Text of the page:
We’re Pagan. We want to commune with nature. We want to be out there in the wilds, off the beaten track… Us and everyone else. The pandemic has led a lot more people outside. More people are having vacations closer to home this year, and this is putting far more pressure on the land.
It’s not just the people who rock up to litter beaches and poo in the Glastonbury fields while wild camping. It’s the increased traffic around beauty spots, and the damage done to landscapes just by too many people going through them. It’s people taking from spaces, and mistreating what’s there. Pagans can be just as guilty of this as anyone else. Our tea lights, inappropriate offerings and rubbish tied to trees are just as problematic as anyone else’s mess.
If you truly want to commune with the land rather than consuming and damaging, here are some suggestions.
Stay as close to home as you can. Explore the green spaces nearest to you and minimise driving. There are a lot of green spaces in urban environments and it’s great to explore those. Footpaths, cycle paths and tow paths are good. Lanes can be well worth exploring but you are at more risk from irresponsible drivers so be careful. If there’s an artificial surface, you aren’t going to cause erosion.
Stay on the footpath. If you go off the path you will damage plants and habitats. You may feel more magical and special, but the birds, insects and creatures you disturb won’t thank you for it.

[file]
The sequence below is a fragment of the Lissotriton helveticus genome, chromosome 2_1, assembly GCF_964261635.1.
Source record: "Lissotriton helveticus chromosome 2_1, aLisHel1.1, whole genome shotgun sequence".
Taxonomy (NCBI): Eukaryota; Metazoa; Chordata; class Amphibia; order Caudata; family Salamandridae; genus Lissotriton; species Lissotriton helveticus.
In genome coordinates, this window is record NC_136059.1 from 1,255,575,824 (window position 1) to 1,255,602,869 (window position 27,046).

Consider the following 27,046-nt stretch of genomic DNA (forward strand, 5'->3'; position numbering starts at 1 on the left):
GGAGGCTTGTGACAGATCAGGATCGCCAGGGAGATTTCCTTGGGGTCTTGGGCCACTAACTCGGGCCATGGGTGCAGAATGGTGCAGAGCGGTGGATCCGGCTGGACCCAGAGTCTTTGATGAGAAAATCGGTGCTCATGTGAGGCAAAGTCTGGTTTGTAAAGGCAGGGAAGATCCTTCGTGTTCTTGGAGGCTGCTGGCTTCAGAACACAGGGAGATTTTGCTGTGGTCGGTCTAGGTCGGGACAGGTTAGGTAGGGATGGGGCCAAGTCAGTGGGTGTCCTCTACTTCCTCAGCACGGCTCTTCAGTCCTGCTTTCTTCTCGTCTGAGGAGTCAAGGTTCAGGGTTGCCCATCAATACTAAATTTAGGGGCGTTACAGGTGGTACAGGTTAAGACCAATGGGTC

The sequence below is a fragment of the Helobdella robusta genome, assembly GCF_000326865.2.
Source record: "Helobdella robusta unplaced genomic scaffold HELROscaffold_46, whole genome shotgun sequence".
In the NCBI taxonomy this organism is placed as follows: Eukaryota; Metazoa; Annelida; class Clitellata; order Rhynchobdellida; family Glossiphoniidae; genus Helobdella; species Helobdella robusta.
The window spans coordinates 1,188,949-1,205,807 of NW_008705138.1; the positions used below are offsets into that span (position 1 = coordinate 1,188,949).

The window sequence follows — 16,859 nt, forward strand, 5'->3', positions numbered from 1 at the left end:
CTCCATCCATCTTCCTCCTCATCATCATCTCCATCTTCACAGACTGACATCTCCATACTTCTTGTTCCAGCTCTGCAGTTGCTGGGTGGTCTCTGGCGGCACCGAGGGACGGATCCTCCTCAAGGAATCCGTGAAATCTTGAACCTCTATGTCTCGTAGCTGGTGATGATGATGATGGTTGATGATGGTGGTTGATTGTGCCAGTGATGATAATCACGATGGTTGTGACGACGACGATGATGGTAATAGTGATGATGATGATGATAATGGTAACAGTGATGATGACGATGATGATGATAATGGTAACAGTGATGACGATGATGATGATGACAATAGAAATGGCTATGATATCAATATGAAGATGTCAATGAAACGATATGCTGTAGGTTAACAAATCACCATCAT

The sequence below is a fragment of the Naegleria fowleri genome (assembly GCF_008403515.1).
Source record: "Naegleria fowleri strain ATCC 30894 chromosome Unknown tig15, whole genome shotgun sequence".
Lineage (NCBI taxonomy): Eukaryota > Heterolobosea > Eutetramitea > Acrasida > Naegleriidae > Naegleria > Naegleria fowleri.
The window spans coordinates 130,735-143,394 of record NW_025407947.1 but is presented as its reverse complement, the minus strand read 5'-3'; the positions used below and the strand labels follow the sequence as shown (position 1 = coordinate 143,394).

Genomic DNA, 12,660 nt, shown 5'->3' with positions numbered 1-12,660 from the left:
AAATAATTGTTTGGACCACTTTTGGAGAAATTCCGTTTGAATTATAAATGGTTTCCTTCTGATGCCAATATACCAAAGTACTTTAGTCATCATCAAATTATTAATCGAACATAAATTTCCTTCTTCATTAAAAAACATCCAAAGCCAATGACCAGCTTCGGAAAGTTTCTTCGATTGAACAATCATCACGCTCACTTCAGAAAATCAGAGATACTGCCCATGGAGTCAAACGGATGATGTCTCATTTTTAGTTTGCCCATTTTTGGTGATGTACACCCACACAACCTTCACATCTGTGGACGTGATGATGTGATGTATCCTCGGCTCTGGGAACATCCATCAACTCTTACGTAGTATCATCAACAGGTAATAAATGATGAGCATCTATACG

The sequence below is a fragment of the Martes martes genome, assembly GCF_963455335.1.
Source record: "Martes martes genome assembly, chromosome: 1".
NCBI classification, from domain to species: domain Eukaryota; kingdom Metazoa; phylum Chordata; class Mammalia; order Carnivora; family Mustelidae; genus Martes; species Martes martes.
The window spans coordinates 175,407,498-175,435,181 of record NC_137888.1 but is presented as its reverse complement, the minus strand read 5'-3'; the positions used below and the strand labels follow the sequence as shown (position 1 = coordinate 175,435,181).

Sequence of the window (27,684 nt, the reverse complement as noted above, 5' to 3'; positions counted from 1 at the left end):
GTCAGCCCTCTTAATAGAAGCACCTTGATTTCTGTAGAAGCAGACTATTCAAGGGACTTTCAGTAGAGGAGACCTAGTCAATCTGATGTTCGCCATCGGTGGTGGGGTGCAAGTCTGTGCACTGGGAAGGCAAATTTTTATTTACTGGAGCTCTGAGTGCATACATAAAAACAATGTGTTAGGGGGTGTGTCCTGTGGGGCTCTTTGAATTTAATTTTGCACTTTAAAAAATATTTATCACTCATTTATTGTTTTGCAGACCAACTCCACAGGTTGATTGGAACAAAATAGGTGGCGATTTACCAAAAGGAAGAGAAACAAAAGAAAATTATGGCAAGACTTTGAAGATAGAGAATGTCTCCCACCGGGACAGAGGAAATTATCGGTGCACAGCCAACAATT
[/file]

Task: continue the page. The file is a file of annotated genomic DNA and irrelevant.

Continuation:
Take nothing, leave nothing. Try to make sure you don’t need to shit in the bushes. Don’t leave shitty offerings that may harm the wildlife. Don’t light fires. Don’t burn anything, not incense, not candles, not anything. Don’t pour alcohol on the ground, it’s not good for the wildlife either. Don’t pick anything, don’t dig anything up. Windfalls are probably ok, but give serious thought to anything you think it would be ok to take home.
Don’t take your mountain bike offroad. Footpaths take a lot of damage from bikes, and in sensitive environments they can be really damaging. Don’t cycle over ancient monuments. I hope this is something no Pagan would ever consider doing, but I see so much of it happening that I have to mention it.
If we’re heading out into ‘nature’ because we want to be nourished and spiritually supported, we need to be alert to what it costs. The wild world is under immense pressure from humans and there’s nothing spiritual about adding to that. Any feelings of being special, exempt, entitled or important that justify why we should put pressure on wild things need serious scrutiny. There is a real and important issue around the impact of green spaces on mental health, but we can seek the green without harming the wildest places.
Alongside this, we need to push for more green urban spaces, more urban trees, and more safe places to walk. Imagine what a difference it would make if just a small percentage of urban parking spaces were given over to plants instead.